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So What If Malaika And Arbaaz Are Breaking Up? It's Good For Them!

30/03/2016 8:15 AM IST | Updated 15/07/2016 8:26 AM IST
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Hindustan Times via Getty Images
MUMBAI, INDIA - SEPTEMBER 10: Arbaaz Khan with wife Malaika Arora Khan during Ganpati immersion ceremony at his sister Alvira's residence, in Bandra on September 10, 2013 in Mumbai, India. (Photo by Prodip Guha/Hindustan Times via Getty Images)

So it's official. Malaika Arora Khan and Arbaaz Khan are 'taking a break' from their marriage after 18 years together. In their joint statement they mention that they are currently only separated and have not yet filed for divorce. They want to figure out things. They also emphasize that reports of Malaika approaching a lawyer is rumour, and that there is no third person in their marriage.

Now, whether or not you take them at face value or continue with the speculation is beside the point. What I want to say is that who are we to judge them? I was reading some Twitter reactions and found that not only were people shocked at the separation, they were shocked that it had happened after almost two decades of marriage.

This, of course, is part of a pattern. Every celebrity split, especially if the couple has been together for a while, is greeted with much tut-tutting and disapproval. Ending a marriage is a bad thing, most people think. They like to pretend that as long as a marriage survives on paper, all is well.

The truth is that nothing in life is permanent, including marriage. Marriage is a social contract, and every contract has a termination clause. While a life sentence handed down by a judge may have to be served until the bitter end, the same does not hold true for a marriage.

Ending a marriage is a bad thing, most people think. They like to pretend that as long as a marriage survives on paper, all is well.

A separation after two decades does not necessarily mean that the relationship was weak from the start and that the couple only figured it out now. I bet the couple had a true, loving and beautiful 18 years but with time things change. People change. Dreams, desires, expectations change. The best course then is to put to an end to a relationship that is getting stale and move on.

Saying that divorces signal towards a failure of the very institution of marriage is like saying that changing a job after several productive years at a company is a failure of the institution of employment. Yet, when CEOs of a company move on to do bigger things in another company, we celebrate. Why can't we look at marriage the same way?

A separation does not reflect loose morals. Cheating on your partner, subjecting your spouse to abuse, using marriage to uplift your social status--these are loose morals. Living in a stale marriage as a facade and sleeping outside of it signal loose morals, and countless couples do it. Just because a marriage does not end in divorce does not mean that it was a successful union.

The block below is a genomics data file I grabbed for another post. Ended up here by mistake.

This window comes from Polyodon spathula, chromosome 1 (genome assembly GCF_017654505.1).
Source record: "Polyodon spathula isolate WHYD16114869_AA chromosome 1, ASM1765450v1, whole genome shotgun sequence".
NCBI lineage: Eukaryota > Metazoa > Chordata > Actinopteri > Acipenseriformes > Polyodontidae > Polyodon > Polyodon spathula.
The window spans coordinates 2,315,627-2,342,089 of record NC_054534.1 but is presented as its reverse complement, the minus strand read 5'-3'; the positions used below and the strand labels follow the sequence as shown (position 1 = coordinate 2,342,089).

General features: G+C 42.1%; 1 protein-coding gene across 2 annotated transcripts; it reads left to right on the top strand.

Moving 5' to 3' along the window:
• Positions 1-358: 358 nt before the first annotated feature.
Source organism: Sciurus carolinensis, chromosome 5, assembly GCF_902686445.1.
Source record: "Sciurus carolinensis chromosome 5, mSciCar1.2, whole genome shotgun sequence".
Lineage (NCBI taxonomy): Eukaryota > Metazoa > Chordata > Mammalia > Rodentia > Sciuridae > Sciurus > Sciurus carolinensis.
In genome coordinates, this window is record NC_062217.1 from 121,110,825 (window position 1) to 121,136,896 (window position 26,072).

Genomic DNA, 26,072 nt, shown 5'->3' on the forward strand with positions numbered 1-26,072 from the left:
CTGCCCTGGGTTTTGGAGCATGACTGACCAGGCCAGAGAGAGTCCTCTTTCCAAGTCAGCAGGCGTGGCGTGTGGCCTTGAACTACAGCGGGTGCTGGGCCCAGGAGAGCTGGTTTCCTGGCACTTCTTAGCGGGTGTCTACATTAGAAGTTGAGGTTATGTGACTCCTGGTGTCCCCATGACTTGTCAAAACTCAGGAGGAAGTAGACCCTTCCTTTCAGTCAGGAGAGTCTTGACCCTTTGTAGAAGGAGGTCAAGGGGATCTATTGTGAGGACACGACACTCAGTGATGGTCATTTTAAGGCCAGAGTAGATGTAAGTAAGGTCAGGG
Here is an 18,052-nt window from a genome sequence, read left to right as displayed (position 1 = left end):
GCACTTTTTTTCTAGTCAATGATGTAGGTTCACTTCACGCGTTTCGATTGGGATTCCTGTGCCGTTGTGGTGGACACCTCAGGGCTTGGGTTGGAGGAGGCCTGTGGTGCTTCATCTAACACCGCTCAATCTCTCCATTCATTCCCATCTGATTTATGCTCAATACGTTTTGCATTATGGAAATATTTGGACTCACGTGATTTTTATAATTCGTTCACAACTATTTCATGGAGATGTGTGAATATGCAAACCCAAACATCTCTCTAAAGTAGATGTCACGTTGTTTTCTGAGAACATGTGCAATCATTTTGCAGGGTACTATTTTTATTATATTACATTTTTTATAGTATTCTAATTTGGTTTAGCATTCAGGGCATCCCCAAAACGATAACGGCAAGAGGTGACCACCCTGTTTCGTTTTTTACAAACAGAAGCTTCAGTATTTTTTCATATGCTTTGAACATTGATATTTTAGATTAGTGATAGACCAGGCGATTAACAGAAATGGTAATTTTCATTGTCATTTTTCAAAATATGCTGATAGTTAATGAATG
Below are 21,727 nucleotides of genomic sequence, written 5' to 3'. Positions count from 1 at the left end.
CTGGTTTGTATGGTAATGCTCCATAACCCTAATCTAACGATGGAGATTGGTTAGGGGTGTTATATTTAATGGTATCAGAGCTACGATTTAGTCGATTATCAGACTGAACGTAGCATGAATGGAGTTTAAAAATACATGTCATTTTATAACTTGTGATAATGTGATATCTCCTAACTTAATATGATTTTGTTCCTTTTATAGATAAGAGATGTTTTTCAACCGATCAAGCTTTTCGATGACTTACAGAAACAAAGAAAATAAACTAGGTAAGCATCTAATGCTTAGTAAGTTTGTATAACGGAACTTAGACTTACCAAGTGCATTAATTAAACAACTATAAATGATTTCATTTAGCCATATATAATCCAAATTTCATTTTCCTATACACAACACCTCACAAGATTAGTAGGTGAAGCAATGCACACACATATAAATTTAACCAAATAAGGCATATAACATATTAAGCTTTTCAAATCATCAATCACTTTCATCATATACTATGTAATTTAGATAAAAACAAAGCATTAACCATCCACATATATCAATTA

A separation does not reflect loose morals. Cheating on your partner, subjecting your spouse to abuse, using marriage to uplift your social status--these are loose morals.

Divorce is dignified and legal.

It is little wonder that the two men insinuating Malaika is after money and this separation is merely an opportunity to chase a richer man are 'men's rights activists' and 'proud Hindu nationals'. Both waste no time in showing their blatant sexism on every possible occasion. If anything, Malaika is a far more successful person in the entertainment industry than Arbaaz. If money was on her mind, why would she waste 18 years in figuring out better prospects? Thanks to our great culture a divorce is always an occasion to judge and insult the woman, never the man.

There is nothing wrong in looking for a change in life, as change is the only constant. It is sheer madness to imagine that just because the state has put a legal stamp over a relationship it is beyond the scope of change; that it cannot evolve, improve, deteriorate or become boring. To use love and relationships as a social security, an investment scheme, a safety net in old age, is what is obscene and immoral to me.

Unless we change our attitude towards divorce in India we'll never have gender equality, because it is always the woman who bears the burden of a dead marriage...

Unless we change our attitude towards divorce in India we'll never have gender equality, because it is always the woman who bears the burden of a dead marriage in fear of being judged. A man in such a marriage feels free to move out without getting a formal divorce and enjoys other relationships, while the woman continues to take care of the children and lives a life of celibacy and sacrifice.

Finally, marriage is an institution to control property and women's sexuality. There is no great value in trying to preserve it. As long as it works, great. If it doesn't work, move on.

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